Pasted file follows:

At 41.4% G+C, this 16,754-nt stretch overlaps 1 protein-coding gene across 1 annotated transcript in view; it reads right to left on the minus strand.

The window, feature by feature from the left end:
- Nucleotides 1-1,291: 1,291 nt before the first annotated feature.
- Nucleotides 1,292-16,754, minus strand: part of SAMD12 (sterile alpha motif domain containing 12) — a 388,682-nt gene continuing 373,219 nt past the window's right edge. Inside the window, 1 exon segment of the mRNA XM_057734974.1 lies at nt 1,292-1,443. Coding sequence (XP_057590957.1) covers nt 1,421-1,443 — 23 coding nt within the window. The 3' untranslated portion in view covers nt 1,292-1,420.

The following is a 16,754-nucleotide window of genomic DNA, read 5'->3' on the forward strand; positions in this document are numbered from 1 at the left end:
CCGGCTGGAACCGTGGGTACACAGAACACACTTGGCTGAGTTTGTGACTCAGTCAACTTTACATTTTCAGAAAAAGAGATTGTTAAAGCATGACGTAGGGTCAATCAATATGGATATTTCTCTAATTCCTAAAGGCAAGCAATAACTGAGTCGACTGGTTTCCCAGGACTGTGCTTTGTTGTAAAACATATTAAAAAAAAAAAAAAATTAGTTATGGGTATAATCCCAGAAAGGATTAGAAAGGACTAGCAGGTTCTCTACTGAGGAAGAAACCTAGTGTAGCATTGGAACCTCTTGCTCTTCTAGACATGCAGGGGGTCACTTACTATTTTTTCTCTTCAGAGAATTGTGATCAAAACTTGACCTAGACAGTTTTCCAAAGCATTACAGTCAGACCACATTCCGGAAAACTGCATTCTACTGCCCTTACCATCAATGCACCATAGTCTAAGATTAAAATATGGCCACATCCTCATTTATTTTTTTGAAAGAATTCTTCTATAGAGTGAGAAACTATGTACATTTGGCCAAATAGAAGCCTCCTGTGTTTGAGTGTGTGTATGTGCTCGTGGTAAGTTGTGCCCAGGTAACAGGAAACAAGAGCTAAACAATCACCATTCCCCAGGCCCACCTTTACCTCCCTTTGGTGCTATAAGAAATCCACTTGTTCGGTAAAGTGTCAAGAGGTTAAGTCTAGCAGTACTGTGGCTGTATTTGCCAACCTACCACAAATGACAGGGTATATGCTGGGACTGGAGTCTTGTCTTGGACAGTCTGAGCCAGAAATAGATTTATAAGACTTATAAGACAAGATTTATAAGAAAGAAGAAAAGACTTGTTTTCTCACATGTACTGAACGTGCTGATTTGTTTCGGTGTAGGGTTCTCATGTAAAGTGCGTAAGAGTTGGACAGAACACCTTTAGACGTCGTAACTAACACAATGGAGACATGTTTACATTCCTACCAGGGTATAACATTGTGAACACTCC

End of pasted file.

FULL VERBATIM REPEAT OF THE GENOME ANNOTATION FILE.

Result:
At 41.4% G+C, this 16,754-nt stretch overlaps 1 protein-coding gene across 1 annotated transcript in view; it reads right to left on the minus strand.

The window, feature by feature from the left end:
- Nucleotides 1-1,291: 1,291 nt before the first annotated feature.
- Nucleotides 1,292-16,754, minus strand: part of SAMD12 (sterile alpha motif domain containing 12) — a 388,682-nt gene continuing 373,219 nt past the window's right edge. Inside the window, 1 exon segment of the mRNA XM_057734974.1 lies at nt 1,292-1,443. Coding sequence (XP_057590957.1) covers nt 1,421-1,443 — 23 coding nt within the window. The 3' untranslated portion in view covers nt 1,292-1,420.

The following is a 16,754-nucleotide window of genomic DNA, read 5'->3' on the forward strand; positions in this document are numbered from 1 at the left end:
CCGGCTGGAACCGTGGGTACACAGAACACACTTGGCTGAGTTTGTGACTCAGTCAACTTTACATTTTCAGAAAAAGAGATTGTTAAAGCATGACGTAGGGTCAATCAATATGGATATTTCTCTAATTCCTAAAGGCAAGCAATAACTGAGTCGACTGGTTTCCCAGGACTGTGCTTTGTTGTAAAACATATTAAAAAAAAAAAAAAATTAGTTATGGGTATAATCCCAGAAAGGATTAGAAAGGACTAGCAGGTTCTCTACTGAGGAAGAAACCTAGTGTAGCATTGGAACCTCTTGCTCTTCTAGACATGCAGGGGGTCACTTACTATTTTTTCTCTTCAGAGAATTGTGATCAAAACTTGACCTAGACAGTTTTCCAAAGCATTACAGTCAGACCACATTCCGGAAAACTGCATTCTACTGCCCTTACCATCAATGCACCATAGTCTAAGATTAAAATATGGCCACATCCTCATTTATTTTTTTGAAAGAATTCTTCTATAGAGTGAGAAACTATGTACATTTGGCCAAATAGAAGCCTCCTGTGTTTGAGTGTGTGTATGTGCTCGTGGTAAGTTGTGCCCAGGTAACAGGAAACAAGAGCTAAACAATCACCATTCCCCAGGCCCACCTTTACCTCCCTTTGGTGCTATAAGAAATCCACTTGTTCGGTAAAGTGTCAAGAGGTTAAGTCTAGCAGTACTGTGGCTGTATTTGCCAACCTACCACAAATGACAGGGTATATGCTGGGACTGGAGTCTTGTCTTGGACAGTCTGAGCCAGAAATAGATTTATAAGACTTATAAGACAAGATTTATAAGAAAGAAGAAAAGACTTGTTTTCTCACATGTACTGAACGTGCTGATTTGTTTCGGTGTAGGGTTCTCATGTAAAGTGCGTAAGAGTTGGACAGAACACCTTTAGACGTCGTAACTAACACAATGGAGACATGTTTACATTCCTACCAGGGTATAACATTGTGAACACTCC